TESL certification from Duke: Hot or not?
April 15, 2010 10:38 AM   Subscribe

I am considering enrolling in the Duke University (continuing education, non-credit) TESL certification program with the goal of living and teaching English abroad. Would this be a waste of time?

I haven't been able to find any other TESL certification program locally (Raleigh, Durham, or Chapel Hill North Carolina, USA).

The program includes 11 classes of varying duration (one-day seminars up to 11-week commitments), plus a 10-week practicum, with total tuition estimated at ~ $2000. Not grad school, but not nothing. It would probably take 6-9 months to complete everything.

The program doesn't lead to the kind of certification I'd need to teach here in public schools, but that's fine -- that's not what I want to do anyway.

At the information session -- which included about 15 people in a range of ages -- a couple of students asked about finding jobs after getting certified. Apparently, placement is often through personal connections through the instructors and program administrators, and that the prestige of the Duke University name helped a lot. (I'm not good at "personal connections" and don't see this working out well for me.)

I guess I could also seek jobs by contacting international placement agencies directly, but I don't know if this is "done".

I'd like to eventually land a pretty good job in Europe or North Africa (maybe my programming background will help). I realize that these jobs are usually filled by people with minimal monetary needs (who are a lot younger than I am), but I'd at least like to be able to work with a very reputable company which will treat me well.
posted by amtho to Education (8 answers total) 2 users marked this as a favorite
Have you looked for programming and ESL jobs in the places that you want to be? Do that first. I know a lot of people with TESL certs and the same number of people who went abroad for these jobs without any certifications. Ability to teach is a more beloved/less maintained requirement. If you already plan to spend 6-9 months in school it may be smarter to seek an M.Ed. or MAT that has interaction with TESL and might have that certificate as a supplement.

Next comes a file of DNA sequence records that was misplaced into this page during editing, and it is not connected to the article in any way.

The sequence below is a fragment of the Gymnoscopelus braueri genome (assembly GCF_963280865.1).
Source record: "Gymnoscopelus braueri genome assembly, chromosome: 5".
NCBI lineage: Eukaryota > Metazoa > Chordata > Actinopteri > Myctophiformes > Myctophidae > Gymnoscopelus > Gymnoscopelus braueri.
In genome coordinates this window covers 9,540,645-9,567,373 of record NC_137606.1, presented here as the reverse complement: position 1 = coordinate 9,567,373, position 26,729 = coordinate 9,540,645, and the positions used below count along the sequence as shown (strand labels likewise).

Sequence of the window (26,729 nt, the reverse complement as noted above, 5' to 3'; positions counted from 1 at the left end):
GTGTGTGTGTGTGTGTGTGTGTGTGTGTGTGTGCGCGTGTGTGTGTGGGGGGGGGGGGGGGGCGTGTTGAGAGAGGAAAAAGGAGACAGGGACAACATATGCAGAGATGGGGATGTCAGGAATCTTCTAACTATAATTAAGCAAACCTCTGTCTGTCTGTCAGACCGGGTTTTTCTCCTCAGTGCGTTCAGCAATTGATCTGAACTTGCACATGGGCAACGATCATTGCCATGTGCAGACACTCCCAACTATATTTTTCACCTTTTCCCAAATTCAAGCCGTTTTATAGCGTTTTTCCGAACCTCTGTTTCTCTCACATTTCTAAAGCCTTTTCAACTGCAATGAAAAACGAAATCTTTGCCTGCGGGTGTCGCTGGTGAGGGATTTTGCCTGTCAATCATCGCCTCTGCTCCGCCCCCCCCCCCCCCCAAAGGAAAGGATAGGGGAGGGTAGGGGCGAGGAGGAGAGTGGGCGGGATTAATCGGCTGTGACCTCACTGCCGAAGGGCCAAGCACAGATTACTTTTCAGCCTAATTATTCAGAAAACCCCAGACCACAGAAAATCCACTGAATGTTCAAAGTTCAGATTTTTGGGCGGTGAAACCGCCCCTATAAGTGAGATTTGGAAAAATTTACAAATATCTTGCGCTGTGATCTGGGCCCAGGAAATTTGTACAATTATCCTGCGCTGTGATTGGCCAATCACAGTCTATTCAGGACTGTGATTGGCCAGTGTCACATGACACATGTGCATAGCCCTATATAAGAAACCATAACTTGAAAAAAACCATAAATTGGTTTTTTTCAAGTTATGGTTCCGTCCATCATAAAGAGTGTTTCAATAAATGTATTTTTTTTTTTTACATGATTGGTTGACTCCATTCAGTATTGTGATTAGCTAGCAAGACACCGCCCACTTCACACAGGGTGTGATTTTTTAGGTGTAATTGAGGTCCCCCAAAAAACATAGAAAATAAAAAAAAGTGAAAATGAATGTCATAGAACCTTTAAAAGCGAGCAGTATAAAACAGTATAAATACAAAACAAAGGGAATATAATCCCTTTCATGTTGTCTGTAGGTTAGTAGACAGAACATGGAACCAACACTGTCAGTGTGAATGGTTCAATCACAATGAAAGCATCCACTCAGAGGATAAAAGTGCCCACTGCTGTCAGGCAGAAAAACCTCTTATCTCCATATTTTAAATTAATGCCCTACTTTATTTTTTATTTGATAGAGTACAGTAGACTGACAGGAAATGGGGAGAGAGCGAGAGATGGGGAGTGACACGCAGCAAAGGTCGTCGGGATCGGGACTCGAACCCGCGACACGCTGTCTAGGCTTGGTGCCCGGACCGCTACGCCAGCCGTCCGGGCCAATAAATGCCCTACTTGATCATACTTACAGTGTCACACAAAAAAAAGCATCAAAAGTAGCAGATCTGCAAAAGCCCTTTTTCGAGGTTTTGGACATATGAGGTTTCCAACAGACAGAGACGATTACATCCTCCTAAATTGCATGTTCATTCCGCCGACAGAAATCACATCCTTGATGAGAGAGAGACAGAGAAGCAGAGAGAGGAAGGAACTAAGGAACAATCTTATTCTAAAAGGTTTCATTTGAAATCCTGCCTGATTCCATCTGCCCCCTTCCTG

posted by parmanparman at 10:53 AM on April 15, 2010

Fair warning, it is VERY, VERY difficult to get a job in Europe, especially Western Europe, as a non-EU citizen. As someone who is about to begin a TESL certification of my own, this is something that's been drilled into me by the teachers interviewing me, other teachers, blogs, etc., etc., etc.

I can't say anything about Duke's certification, though in my research, apparently CELTA and TESOL are the most widely-accepted certifications, and the more respectable the place you want to teach, the likelier you are to get a job with one of those.

Granted, finding information about TEFL is like looking for a needle in a box of pins. There's so much information available that it's hard to tell what's real and what's just someone trying to make a buck off of your adventurous spirit.
posted by inmediasres at 11:33 AM on April 15, 2010

For what it's worth, I know people who've done much, much shorter/less prestigious TESOL programs than the one you mentioned and had success in finding teaching jobs overseas, all in Asia or Central/South America. I also know people who've had no TESOL certification and found jobs. I'm currently teaching English in France under a sort of governmental exchange program and have no training as a teacher whatsoever (although this is a strictly short-term program).

All of which leads me to suggest you think carefully before sinking a lot of time/money into training for something you could (IMHO) probably do without going to the prestigious university. As another thought, why not try to find a teaching job in a country like Korea or China (where the bulk of the work seems to exist), see if you like it, and then decide whether to invest in the education that could land you better teaching positions?